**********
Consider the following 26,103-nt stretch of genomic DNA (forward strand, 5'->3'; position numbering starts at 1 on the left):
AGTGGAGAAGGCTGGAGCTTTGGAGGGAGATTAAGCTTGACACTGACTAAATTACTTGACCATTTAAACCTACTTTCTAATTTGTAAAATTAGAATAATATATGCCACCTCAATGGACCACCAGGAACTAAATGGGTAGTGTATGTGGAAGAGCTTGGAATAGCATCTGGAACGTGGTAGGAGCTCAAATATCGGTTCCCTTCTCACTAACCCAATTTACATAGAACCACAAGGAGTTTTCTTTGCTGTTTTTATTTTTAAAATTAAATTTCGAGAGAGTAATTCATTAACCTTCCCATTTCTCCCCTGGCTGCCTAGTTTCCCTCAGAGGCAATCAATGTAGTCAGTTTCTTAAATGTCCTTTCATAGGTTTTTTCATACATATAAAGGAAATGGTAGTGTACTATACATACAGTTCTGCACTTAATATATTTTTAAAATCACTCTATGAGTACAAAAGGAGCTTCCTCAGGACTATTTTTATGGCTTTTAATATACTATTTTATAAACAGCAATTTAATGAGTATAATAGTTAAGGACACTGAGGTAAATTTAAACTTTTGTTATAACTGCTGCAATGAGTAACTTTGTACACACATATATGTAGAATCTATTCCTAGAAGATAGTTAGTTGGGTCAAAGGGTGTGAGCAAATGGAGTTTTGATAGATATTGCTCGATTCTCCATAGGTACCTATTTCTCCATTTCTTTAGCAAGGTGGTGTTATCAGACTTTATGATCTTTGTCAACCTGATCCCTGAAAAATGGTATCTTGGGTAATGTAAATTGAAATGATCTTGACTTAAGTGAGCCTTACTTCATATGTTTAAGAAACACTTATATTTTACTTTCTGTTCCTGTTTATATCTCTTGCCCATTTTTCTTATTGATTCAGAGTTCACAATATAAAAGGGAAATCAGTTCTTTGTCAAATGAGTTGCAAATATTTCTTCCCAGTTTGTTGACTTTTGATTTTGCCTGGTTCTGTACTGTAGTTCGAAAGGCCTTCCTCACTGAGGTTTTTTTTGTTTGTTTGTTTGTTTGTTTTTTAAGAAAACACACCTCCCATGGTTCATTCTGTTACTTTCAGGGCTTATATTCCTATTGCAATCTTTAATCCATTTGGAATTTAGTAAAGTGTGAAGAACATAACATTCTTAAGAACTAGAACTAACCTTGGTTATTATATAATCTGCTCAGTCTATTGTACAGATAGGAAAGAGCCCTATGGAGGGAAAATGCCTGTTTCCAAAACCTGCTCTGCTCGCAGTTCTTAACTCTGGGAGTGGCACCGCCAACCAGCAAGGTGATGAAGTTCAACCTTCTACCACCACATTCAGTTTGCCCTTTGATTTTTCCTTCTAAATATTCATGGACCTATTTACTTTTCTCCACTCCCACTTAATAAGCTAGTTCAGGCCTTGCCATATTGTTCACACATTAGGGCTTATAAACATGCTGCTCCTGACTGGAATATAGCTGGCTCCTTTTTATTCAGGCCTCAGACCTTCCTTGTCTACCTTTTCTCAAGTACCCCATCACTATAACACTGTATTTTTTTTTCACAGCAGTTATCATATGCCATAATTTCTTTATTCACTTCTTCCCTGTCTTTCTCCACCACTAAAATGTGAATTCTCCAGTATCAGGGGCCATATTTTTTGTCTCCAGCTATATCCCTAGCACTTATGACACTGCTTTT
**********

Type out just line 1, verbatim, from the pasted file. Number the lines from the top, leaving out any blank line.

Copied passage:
Consider the following 26,103-nt stretch of genomic DNA (forward strand, 5'->3'; position numbering starts at 1 on the left):